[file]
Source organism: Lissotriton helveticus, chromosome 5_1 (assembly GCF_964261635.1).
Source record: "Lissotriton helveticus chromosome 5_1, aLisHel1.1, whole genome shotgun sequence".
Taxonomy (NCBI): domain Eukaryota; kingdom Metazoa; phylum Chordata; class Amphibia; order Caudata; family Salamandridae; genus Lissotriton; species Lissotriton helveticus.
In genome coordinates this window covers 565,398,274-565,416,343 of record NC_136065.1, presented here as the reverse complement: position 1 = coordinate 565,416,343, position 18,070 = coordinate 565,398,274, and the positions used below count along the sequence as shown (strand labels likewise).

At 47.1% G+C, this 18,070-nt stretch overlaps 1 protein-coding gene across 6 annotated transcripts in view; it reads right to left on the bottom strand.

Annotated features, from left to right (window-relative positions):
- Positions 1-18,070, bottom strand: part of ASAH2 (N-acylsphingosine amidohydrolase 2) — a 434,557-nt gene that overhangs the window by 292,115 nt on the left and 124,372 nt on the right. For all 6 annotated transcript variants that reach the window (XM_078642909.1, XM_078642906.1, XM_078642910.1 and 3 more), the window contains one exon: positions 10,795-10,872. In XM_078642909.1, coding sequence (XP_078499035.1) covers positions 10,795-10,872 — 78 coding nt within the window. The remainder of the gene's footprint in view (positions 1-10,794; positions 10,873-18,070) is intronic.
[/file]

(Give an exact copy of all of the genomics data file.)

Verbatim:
Source organism: Lissotriton helveticus, chromosome 5_1 (assembly GCF_964261635.1).
Source record: "Lissotriton helveticus chromosome 5_1, aLisHel1.1, whole genome shotgun sequence".
Taxonomy (NCBI): domain Eukaryota; kingdom Metazoa; phylum Chordata; class Amphibia; order Caudata; family Salamandridae; genus Lissotriton; species Lissotriton helveticus.
In genome coordinates this window covers 565,398,274-565,416,343 of record NC_136065.1, presented here as the reverse complement: position 1 = coordinate 565,416,343, position 18,070 = coordinate 565,398,274, and the positions used below count along the sequence as shown (strand labels likewise).

At 47.1% G+C, this 18,070-nt stretch overlaps 1 protein-coding gene across 6 annotated transcripts in view; it reads right to left on the bottom strand.

Annotated features, from left to right (window-relative positions):
- Positions 1-18,070, bottom strand: part of ASAH2 (N-acylsphingosine amidohydrolase 2) — a 434,557-nt gene that overhangs the window by 292,115 nt on the left and 124,372 nt on the right. For all 6 annotated transcript variants that reach the window (XM_078642909.1, XM_078642906.1, XM_078642910.1 and 3 more), the window contains one exon: positions 10,795-10,872. In XM_078642909.1, coding sequence (XP_078499035.1) covers positions 10,795-10,872 — 78 coding nt within the window. The remainder of the gene's footprint in view (positions 1-10,794; positions 10,873-18,070) is intronic.